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Potential Problems of Older Homes

A good majority of people enjoy older homes, and why not? They come with character and charm that just aren’t present when you buy a newer house. They just seem to have their own personality. Older homes also tend to be constructed in prime locations with lower price tags compared to the more modern homes. While purchasing an older home can be a great investment, there are some things that you need to look out for before you buy that could cause huge problems down the line.


Old or substandard electrical and plumbing. One issue that comes up a lot with older homes is that they tend to still have their original knob-and-tube wiring and cast-iron pipes since rewiring and updating plumbing is expensive and extensive. Both of these things cause safety risks like potential house fires or floods. Make sure that before you buy a home, you have the wiring and pipes evaluate to make sure they are up-to-date. If not, get a quote to see how much it would cost to replace these systems and if it would still be worth it to you to purchase this particular home.


Radon. Radon is a colorless, odorless, and tasteless gas that generally poses no threat in nature. However, when it is trapped within a home, it becomes dangerous to those that inhabit the home. Many homes that were built pre-1970 are more susceptible to radon buildup than those post-1970. This makes it highly important to have a radon test done before purchasing an older home. Luckily, these tests are simple and inexpensive.


Hazardous materials. Older homes are more likely to contain things like lead and asbestos. Unfortunately, lead was commonly used in paint up until the 1970s and even within plumbing systems that were built before the mid-1980s. This can cause significant health issues if these problems aren’t addressed. Asbestos can also be a threat because it was used in gas fireplaces, insulation, roofing, and wallboard patching compounds until the 1970s. You need to be aware of these risks and investigate before signing on the dotted line.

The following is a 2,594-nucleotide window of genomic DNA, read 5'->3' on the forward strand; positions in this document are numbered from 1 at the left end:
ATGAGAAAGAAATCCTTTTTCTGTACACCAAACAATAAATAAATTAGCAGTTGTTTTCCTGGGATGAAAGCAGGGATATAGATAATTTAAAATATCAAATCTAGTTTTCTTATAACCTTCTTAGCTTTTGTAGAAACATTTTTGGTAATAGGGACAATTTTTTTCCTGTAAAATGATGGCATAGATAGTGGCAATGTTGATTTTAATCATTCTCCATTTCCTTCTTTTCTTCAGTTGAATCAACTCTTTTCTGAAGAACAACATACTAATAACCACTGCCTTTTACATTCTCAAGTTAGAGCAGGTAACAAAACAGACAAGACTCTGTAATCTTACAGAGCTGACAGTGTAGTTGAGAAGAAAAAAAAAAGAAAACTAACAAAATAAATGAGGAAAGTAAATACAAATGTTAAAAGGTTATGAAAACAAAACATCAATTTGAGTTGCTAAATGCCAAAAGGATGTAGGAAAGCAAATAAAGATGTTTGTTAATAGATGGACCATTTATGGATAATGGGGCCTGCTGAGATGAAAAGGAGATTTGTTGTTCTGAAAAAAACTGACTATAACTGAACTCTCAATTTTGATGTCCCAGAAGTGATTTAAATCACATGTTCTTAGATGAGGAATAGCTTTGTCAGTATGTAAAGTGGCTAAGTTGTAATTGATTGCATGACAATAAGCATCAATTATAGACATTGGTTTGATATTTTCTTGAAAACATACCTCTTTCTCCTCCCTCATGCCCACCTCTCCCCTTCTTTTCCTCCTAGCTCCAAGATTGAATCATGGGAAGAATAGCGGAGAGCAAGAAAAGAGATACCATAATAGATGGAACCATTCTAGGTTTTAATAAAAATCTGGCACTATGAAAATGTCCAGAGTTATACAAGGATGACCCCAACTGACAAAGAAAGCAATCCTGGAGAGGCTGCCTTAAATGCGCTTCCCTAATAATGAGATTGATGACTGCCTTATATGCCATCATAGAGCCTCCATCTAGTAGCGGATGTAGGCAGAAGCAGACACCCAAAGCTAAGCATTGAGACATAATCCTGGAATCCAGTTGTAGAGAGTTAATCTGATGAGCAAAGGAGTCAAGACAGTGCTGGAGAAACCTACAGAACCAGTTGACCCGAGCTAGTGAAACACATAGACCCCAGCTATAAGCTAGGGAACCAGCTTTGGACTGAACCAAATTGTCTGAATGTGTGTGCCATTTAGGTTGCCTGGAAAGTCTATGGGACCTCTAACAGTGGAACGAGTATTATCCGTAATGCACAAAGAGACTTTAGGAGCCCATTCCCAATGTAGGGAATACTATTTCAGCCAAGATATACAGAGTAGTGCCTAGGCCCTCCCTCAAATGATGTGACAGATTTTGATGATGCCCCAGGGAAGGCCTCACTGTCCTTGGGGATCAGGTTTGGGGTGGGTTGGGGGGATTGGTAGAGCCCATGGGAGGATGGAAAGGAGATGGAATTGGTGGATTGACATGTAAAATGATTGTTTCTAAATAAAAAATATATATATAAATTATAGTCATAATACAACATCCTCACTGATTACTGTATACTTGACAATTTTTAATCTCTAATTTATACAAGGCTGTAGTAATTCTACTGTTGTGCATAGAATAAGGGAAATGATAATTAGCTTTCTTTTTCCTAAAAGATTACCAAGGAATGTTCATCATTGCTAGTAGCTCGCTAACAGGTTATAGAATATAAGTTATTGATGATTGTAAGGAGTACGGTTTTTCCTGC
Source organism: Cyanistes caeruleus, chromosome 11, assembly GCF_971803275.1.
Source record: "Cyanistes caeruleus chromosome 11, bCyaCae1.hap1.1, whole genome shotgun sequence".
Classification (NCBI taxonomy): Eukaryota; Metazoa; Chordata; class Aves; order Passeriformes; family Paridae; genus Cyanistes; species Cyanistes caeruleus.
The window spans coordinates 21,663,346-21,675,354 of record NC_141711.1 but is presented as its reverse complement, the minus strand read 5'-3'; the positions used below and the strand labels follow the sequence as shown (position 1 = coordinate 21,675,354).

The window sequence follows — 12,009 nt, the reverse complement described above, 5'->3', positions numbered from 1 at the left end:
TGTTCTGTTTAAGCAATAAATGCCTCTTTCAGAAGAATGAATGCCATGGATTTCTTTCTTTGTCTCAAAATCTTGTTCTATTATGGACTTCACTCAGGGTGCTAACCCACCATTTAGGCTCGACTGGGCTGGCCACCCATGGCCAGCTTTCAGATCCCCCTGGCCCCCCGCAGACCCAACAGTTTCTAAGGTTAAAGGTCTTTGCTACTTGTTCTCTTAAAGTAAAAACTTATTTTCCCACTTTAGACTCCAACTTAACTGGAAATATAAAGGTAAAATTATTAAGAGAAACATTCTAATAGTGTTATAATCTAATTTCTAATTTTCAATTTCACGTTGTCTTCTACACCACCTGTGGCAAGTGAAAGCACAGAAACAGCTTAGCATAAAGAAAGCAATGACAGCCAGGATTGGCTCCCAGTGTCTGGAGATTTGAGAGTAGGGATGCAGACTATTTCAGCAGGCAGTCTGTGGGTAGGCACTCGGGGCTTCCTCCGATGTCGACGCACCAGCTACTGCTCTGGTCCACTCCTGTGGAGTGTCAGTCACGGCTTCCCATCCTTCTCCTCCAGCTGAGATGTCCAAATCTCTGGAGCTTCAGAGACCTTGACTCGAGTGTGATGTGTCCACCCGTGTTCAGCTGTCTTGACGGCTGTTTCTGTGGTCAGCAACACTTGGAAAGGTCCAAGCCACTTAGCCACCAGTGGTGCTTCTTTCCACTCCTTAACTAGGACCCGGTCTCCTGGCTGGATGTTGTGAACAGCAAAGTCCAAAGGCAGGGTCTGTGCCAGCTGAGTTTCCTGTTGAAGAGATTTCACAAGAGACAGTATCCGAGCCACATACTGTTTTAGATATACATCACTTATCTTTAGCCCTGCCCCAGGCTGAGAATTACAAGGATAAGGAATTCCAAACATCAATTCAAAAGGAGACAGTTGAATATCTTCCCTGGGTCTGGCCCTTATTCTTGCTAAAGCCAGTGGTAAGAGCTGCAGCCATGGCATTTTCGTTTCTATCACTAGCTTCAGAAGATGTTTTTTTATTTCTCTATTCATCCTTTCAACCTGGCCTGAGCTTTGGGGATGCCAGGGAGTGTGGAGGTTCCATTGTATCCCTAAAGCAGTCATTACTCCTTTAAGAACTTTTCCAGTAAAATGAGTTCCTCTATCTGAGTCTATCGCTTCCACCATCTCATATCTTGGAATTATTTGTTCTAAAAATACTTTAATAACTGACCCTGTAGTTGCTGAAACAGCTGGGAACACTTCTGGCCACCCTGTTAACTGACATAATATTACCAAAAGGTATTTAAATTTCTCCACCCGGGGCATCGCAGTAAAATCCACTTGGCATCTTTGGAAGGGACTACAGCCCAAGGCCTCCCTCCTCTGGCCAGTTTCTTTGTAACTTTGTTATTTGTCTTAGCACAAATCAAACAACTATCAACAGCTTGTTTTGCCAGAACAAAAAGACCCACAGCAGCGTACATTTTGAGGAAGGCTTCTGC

Foundation or structural concerns. Over time, things tend to crack or become uneven, no matter how well they are built. It’s just how things are. The problem is that when stuff like this happens with homes it can cause corrosion, dry rot, moisture damage, and other risks that can come with some seriously costly repair jobs. Make sure to have an inspector check a home before you purchase it to make sure that none of these things are an issue.


Don’t buy a home just from looks alone. I know, I know. Sometimes it is love at first sight, but you need to be smart about an investment this big. Do your research beforehand by completing a professional home inspection. Beyond the standard inspection, you might even consider getting specialized inspections such as termite inspectors or a roof evaluation.